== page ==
Forget about the jocks, the CIA prefers to recruit math geniuses. If they happen to be drop-outs with socialization issues, so much the better. Of course, they still need people who can kill, but any old losers can do that, even someone who looks like John Cusack. Unexpectedly, one such field agent babysitting a remote code transmitter will have to do what he does best in Kasper Barfoed’s The Numbers Station (trailer here), which opens tomorrow in New York.
Short wave radio is untraceable, making it the perfect format to convey messages to operatives in the field. Periodically, conspiracy nuts and Democracy Now listeners get all worked up about mysterious “Number Station” broadcasts. Typically, they are simply series of numbers that have no meaning to listeners without the code. After a dirty job gets downright ugly, Emerson Kent is reassigned to a station somewhere in the English countryside. He provides personal security to Katherine, who analyzes incoming code and reads out the resulting number sequences. Neither he nor she has any idea what any of it means.
Typically, they alternate with the other team every three days. However, when they arrive a few hours early in accordance with their new schedule, they find the station under siege. Thanks to Kent’s skills they are able to hole-up in the station. Ominously though, they discover fifteen unauthorized messages have been sent.
A film like Numbers Station would do so much more business if it actually celebrated CIA agents’ service and sacrifice for their country. There are now 103 stars on the Memorial Wall in Langley commemorating officers who have fallen in the line of duty. However, screenwriter F. Scott Frazier is unmoved by that, preferring to represent as the Agency in the person of Kent’s boss, the ruthless Michael Grey, who constantly growls euphemistically about tying up loose ends. Those 103 stars deserve better than that Mr. Frazier.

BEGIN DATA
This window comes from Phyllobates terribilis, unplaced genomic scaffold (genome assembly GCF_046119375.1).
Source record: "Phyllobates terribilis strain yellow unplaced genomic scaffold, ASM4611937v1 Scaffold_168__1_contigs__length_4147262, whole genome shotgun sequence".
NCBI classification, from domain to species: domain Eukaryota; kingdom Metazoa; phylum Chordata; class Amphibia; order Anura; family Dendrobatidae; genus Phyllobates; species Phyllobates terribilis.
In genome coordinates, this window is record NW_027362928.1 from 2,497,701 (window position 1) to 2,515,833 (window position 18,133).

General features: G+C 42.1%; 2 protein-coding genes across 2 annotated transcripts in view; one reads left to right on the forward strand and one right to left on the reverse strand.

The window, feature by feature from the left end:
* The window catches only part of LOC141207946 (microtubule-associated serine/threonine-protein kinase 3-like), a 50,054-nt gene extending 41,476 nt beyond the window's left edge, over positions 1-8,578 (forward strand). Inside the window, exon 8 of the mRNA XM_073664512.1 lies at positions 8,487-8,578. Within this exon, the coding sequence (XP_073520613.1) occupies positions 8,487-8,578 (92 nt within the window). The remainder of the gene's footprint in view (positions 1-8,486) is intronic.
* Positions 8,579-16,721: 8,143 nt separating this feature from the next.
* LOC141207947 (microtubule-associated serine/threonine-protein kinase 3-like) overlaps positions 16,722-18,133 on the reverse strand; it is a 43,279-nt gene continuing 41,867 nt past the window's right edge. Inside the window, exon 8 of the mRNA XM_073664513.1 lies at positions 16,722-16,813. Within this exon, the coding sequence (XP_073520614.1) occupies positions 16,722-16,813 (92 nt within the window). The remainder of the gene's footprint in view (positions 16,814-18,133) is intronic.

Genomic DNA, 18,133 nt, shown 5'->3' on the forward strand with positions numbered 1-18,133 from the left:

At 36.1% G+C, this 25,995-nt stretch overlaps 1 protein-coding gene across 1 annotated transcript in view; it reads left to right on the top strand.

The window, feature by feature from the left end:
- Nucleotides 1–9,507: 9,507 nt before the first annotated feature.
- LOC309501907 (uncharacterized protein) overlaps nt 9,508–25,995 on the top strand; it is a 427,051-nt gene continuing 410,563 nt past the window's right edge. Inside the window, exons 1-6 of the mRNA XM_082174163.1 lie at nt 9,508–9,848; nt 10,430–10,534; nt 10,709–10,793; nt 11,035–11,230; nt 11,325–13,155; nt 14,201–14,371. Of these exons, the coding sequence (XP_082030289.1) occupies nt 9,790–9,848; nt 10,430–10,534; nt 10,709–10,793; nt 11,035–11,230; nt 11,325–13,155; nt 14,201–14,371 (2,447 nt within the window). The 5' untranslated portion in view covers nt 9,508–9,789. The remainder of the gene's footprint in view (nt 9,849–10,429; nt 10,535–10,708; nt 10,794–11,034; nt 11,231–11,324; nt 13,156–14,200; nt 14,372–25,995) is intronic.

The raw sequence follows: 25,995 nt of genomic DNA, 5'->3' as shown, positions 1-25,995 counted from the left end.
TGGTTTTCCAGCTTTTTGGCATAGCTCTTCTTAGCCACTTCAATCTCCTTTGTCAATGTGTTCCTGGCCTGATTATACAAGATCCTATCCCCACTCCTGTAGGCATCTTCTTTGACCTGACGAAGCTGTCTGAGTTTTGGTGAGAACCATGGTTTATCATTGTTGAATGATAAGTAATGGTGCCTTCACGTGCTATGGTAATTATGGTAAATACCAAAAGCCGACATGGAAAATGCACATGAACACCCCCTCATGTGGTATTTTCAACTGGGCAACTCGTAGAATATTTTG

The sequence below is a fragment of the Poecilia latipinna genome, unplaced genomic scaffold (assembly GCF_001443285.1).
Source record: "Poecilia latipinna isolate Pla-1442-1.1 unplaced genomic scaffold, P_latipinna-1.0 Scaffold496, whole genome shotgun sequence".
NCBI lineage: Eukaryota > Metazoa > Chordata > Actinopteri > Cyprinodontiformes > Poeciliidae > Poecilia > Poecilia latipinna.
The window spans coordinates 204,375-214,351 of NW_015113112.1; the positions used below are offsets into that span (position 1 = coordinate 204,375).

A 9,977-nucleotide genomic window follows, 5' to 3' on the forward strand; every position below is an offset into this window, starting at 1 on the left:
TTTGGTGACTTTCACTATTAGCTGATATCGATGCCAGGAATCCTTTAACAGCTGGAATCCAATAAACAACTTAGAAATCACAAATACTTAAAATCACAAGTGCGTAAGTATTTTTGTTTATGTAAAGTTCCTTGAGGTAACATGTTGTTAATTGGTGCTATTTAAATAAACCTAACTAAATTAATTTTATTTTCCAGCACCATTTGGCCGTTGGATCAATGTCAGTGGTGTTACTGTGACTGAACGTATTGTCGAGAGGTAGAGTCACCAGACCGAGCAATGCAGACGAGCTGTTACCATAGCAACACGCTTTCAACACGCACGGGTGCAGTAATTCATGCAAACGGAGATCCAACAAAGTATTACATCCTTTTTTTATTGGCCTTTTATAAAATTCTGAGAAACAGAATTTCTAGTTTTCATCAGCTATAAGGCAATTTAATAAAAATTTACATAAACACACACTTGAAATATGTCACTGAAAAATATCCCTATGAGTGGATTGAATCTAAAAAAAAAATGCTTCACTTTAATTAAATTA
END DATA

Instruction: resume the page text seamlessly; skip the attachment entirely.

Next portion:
It is a shame too, because Numbers Station is a pretty tightly executed cat-and-mouse-game thriller. Barfoeld uses the claustrophobic constraints of the station bunker to build tension, shying away from conventional action sequences. Both couples’ developing extracurricular attractions also ring true, given the intimacy of their working environment.
Frankly, John Cusack is pretty convincing as the guilt-ridden, clinically depressed black ops agent. Perhaps Barfoed was reading a list of his recent direct-to-DVD credits to him off-camera. Likewise, Malin Akerman proves she can credibly play smart and attractive simultaneously, which should put her on a short list for bigger and better roles. Unfortunately, the usually super-cool Liam Cunningham is largely wasted as the generically villainous Grey.